MR: For the majority of 2019, they were insisting that their focus was on next year’s car and it would be quite an anti-climax to see them yet again unable to escape the bottom of the grid. However, the fact that they were actually able to take part on the first day were signs that things are already looking good for the team. I can picture them standing more of a chance with a package that certainly looked more composed and competent, as opposed to last year’s pre-season testing. Whilst I don’t see them escaping Q1 often, I do sense steady and positive progress that will be the focal aim for this year before targeting any major points finishes. George Russell has been able to somewhat showcase his raw talent (at least at race starts), so a more competent car may allow us to see more of what he’s capable of.
Seven teams look set to battle the FIA over their decision to come to a private settlement with Ferrari over their 2019 engine. How do you think that is going to play out during the year?
RH: Well the battle lines have been drawn and it’s going to be interesting isn’t it? I can understand why the teams were up in arms about the first FIA statement, and there is no way the FIA could have believed it would end there.
The FIA has said that whilst they had concerns that Ferrari weren’t in line with the regulations, the matter was too complex and they couldn’t definitively prove it. To me, that doesn’t help matters as the governing body should be able to get to the bottom of any issue, and I suspect the teams will argue that the investigation should not have been concluded until the matter was fully resolved one way or the other. I think a legal battle will definitely ensue at some stage, as there could be a lot of money at stake, especially for Red Bull, and time will only tell how damaging it is for the FIA, F1 and the teams involved.
FC: There will be particular focus on the 2020 Ferrari power units speed at power dependent tracks such as Bahrain and presumably Vietnam, tracks their 2019 car would have been suited to. Even though there will be more inherent focus on downforce for this season’s car anyway after poor showings at aero dependent tracks last season, if there is a marked difference in their competitiveness that would only fuel arguments about their illegality last year and questions about what they are no longer allowed to do. No doubt this will run on and on if this kind of situation occurs and understandably so. It could have decided the 2018 championship and prize money will likely become a very public complaint from Red Bull. It will be the story of Australia at least. That is a definite.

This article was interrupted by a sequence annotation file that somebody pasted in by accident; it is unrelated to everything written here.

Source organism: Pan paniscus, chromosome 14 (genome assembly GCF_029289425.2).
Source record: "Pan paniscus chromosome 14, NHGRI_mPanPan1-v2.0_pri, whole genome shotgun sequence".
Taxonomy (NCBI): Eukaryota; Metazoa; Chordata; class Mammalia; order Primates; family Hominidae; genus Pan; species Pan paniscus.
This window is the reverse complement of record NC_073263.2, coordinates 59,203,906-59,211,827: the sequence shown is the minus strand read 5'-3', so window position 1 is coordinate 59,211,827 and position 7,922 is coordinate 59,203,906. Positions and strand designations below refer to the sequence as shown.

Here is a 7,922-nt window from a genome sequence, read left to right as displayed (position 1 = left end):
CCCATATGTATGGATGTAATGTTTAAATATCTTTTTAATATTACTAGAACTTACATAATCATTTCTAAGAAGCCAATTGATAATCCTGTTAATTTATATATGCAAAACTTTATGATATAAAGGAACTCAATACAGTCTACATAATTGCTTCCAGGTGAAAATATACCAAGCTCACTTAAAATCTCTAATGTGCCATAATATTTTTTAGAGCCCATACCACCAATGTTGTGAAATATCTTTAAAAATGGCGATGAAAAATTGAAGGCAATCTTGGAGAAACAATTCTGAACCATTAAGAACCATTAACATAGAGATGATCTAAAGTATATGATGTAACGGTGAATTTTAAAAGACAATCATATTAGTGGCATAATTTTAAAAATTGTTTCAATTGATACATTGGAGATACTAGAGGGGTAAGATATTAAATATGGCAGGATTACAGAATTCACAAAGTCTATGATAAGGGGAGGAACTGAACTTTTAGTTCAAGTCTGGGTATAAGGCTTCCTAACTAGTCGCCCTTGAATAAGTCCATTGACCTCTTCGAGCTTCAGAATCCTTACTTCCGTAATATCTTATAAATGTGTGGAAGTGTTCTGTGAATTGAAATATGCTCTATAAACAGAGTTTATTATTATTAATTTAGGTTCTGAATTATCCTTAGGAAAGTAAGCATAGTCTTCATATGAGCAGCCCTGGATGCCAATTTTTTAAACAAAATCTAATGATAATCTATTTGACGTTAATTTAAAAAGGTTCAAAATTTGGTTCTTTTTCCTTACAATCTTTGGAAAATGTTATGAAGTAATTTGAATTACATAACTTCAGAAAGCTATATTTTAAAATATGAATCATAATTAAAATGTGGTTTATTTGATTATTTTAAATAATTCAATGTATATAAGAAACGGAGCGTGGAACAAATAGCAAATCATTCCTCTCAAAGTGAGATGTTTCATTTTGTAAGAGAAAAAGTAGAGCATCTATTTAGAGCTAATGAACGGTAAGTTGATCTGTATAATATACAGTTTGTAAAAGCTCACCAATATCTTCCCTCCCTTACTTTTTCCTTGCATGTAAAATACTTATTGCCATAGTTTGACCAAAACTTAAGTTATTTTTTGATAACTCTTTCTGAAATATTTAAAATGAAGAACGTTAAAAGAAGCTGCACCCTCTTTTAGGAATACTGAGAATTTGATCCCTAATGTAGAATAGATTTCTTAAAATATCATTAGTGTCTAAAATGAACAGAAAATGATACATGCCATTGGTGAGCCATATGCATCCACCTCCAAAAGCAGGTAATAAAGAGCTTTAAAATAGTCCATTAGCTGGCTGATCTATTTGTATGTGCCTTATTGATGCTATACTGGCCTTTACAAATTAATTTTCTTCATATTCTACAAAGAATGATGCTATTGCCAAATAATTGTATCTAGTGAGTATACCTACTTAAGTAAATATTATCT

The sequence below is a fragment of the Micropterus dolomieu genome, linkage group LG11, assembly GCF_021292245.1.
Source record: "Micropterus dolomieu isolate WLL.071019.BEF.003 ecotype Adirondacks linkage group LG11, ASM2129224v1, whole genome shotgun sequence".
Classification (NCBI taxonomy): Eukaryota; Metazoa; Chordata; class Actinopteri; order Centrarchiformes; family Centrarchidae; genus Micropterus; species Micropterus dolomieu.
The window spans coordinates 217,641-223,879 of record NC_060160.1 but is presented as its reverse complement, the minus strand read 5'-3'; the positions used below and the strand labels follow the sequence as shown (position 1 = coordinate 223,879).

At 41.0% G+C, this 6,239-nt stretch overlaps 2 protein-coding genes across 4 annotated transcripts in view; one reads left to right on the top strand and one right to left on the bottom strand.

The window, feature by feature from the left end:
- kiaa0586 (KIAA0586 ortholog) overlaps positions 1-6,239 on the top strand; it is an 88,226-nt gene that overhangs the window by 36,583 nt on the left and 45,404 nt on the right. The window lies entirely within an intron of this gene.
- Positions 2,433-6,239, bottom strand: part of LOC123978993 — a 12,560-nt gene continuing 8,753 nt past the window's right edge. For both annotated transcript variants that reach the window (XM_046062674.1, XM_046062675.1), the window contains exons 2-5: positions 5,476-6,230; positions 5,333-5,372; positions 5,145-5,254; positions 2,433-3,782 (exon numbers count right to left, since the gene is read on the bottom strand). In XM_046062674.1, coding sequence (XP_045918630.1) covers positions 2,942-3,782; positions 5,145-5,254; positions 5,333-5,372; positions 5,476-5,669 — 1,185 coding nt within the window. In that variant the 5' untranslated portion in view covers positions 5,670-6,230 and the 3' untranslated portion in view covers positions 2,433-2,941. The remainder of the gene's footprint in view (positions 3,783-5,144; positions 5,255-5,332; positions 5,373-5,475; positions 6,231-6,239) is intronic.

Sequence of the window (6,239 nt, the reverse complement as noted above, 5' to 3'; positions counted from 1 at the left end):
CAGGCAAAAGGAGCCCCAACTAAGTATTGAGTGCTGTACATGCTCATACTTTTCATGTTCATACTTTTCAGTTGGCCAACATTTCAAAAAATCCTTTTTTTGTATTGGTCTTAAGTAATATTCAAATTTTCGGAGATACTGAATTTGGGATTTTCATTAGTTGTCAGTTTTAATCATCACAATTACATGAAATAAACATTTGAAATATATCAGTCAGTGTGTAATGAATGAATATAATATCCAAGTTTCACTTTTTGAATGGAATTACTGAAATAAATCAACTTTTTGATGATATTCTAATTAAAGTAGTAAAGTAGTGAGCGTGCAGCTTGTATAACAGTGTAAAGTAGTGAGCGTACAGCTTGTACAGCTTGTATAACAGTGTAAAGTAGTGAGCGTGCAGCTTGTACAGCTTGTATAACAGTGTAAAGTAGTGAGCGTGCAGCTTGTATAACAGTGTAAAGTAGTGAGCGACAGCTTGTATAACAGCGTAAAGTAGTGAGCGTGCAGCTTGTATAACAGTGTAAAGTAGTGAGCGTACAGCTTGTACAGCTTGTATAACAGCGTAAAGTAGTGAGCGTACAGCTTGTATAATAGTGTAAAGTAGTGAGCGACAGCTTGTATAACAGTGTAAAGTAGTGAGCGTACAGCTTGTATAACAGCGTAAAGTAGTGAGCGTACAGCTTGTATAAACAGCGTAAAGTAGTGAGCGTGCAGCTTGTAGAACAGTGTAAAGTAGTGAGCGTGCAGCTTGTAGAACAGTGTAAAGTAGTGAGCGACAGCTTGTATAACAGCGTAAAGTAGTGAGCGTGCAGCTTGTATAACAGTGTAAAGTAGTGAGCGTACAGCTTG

MR: Of course it wasn’t what the FIA were hoping for as we near Melbourne and I’d imagine it would be first addressed at the pre-race press conference. However, I am sure that the teams will continue to assert their argument against the FIA throughout the year until they do receive a clear, valid and credible response to their concerns. A questionable first response from the FIA predictably fuels this fight.
This is key on a matter when we look ahead at the calendar at tracks like Vietnam and Montreal, where acquiring a swift powertrain will no doubt make the difference to Ferrari’s lap times. Even so, the teams will eventually pursue a legal battle to the furthest point and question the legality of Ferrari’s powertrains. Ferrari can only continue to work on the aerodynamic downforce of their cars that they hinted would be a focus from last year. An onboard from Vettel at last year’s Canadian Grand Prix clearly illustrated the struggle that was the aero package but the ease that was straight-line speed.
As the evolving drama unfolds, it will certainly be on the minds of everybody as we progress through the 2020 season.